When we sit down to do zazen, it gets quiet. And when it gets quiet we notice things. We stop talking, we stop moving, and the room gets quiet. We sit still and concentrate the mind. And then the show starts, because when we slow things down and it gets quiet, we notice things we hadn’t noticed before. We notice what comes into our mind and how our mind meets what arises.
In zazen instruction in our Soto school, we’re taught to let go of whatever arises. Uchiyama Roshi says that doing zazen is just being yourself [small s] that is only the Self [capital S]. The small s self is what you think of as “me.” but the big S Self is the totality of the universe, of life. He says,
“While doing zazen we should refrain from doing anything, yet, being human, we begin to think; we engage in a dialogue with the thoughts in our mind. ‘I should have sold it that time; no, I should have bought it’, or ‘I should have waited for a while.’ If you are a stockbroker you will think like this.
If you are a young lover, you may find that your girlfriend inevitably appears all the time. If you are a mother-in-law who doesn’t get along with your daughter-in-law, you will think only of your son’s wife. Whatever situation you are involved in, thoughts will arise of their own accord while you are doing zazen.”
Uchiyama Roshi continues:
“Once you realize that you are thinking when you are supposed to be doing nothing, and return to zazen, the thoughts which appeared as clearly before as if they were pictures on a TV screen, disappear as suddenly as if you had switched off the TV. Only the wall is left in front of you. For an instant… this is it. This is zazen. Yet again thoughts arise by themselves. Again you return to zazen and they disappear. We simply repeat this; this is called kakusoku (awareness of Reality). The most important point is to repeat this kakusoku billions of times. This is how we should practice zazen.”
Uchiyama Roshi’s words are down to earth and beautiful at the same time, although the prospect of repeating this kakusoku billions of times may seem more harrowing than beautiful.
So I’d like to talk little in technical detail about how to do this. How to do what Uchiyama Roshi describes as returning to zazen, returning to Reality. He describes it as returning to nothing. I’ll repeat that portion of his teaching:
“Once you realize that you are thinking when you are supposed to be doing nothing, and return to zazen, the thoughts which appeared as clearly before as if they were pictures on a TV. screen, disappear as suddenly as if you had switched off the TV. Only the wall is left in front of you. For an instant… this is it. This is zazen.”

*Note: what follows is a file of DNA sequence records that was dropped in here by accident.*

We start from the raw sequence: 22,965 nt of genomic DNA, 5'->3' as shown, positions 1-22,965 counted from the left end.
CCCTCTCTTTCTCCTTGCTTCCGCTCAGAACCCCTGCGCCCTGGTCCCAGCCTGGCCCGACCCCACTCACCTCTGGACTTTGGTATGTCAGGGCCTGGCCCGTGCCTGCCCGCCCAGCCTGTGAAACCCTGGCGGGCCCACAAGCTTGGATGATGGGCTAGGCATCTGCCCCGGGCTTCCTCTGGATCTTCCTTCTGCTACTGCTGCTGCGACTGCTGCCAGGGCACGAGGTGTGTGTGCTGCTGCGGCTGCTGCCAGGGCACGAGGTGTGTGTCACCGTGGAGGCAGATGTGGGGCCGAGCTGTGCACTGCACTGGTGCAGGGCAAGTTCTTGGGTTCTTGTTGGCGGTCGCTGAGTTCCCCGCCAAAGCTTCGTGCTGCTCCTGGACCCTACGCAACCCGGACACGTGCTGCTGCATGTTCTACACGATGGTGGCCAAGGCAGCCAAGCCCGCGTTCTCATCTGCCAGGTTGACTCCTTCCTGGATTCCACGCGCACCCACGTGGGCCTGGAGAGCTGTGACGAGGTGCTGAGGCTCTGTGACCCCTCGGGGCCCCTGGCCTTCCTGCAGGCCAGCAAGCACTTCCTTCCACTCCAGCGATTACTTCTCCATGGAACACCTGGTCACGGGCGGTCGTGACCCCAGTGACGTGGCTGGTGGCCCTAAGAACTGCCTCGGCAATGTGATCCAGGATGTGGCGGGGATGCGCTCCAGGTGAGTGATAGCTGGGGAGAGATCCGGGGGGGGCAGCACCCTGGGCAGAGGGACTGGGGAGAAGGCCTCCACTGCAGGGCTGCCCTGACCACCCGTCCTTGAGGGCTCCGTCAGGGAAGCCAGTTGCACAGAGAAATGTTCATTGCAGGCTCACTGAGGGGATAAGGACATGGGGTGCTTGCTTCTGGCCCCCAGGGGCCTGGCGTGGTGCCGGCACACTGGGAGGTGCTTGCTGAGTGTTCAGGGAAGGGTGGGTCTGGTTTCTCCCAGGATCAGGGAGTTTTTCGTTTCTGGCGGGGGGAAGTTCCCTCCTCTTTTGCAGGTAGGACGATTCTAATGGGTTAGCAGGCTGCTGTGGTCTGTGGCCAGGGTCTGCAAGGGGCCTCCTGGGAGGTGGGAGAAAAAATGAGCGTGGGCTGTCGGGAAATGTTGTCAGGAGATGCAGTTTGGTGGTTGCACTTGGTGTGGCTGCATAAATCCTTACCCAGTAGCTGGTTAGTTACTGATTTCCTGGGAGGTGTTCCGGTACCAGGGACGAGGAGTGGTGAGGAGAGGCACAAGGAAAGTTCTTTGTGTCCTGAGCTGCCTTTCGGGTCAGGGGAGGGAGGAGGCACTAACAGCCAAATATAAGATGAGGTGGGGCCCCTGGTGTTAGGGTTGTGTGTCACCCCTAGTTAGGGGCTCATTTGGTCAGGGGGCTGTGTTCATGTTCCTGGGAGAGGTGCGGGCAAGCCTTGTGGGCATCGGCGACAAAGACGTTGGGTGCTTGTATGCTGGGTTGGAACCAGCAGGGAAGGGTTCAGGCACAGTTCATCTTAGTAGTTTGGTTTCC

This description of zazen doesn’t quite mean that the thoughts are not part of zazen and only the “doing nothing” is zazen. If you think that, you’ll fight with your thoughts which is just another way of engaging with them and thinking more. Actually, the whole process is zazen. The whole thing.
Zazen includes the thought that arises, the recognition of its arising, and the turning, and the nothing. If you’re just in dialogue with your thoughts, that’t not zazen. Zazen includes all of it.
The term kakusoku was coined by Keizan Jokin and is translated as something along the lines of being wide awake living out reality. Or sometimes as “reality waking up as reality.” So when Uchiyama describes kakusoku as awareness of Reality, it’s with a capital R. It’s Reality that includes everything. Your thoughts are part of Reality with a capital R. In the same way as Self with a capital S is the Self that includes everything.
You yourself, with a small s, sit in the reality, with small r, of thoughts arising and dropping away and as you let go of these thoughts and of the feeling of your self as the one thinking, this is simultaneously Self capital S sitting in Reality capital R.
When we learn to use breath as the object of meditative attention, to count exhales from one to ten endlessly, you could say this is just a way of remembering to be doing nothing. “Oh, I’m in a dialogue with the thoughts in my mind and I’m supposed to be paying attention to my breath but I’ve lost count.” So you move your attention over to breath. Breath is natural. You don’t have to invent it or conjur it up or imagine it. It’s always available. There’s no mystery about where and how to locate it. There it is. My attention has moved over and returned to it.
But Uchiyama Roshi describes this as returning to nothing which may seem a little harder to understand. Where is this nothing? How do I find it? How do I know it when I find it?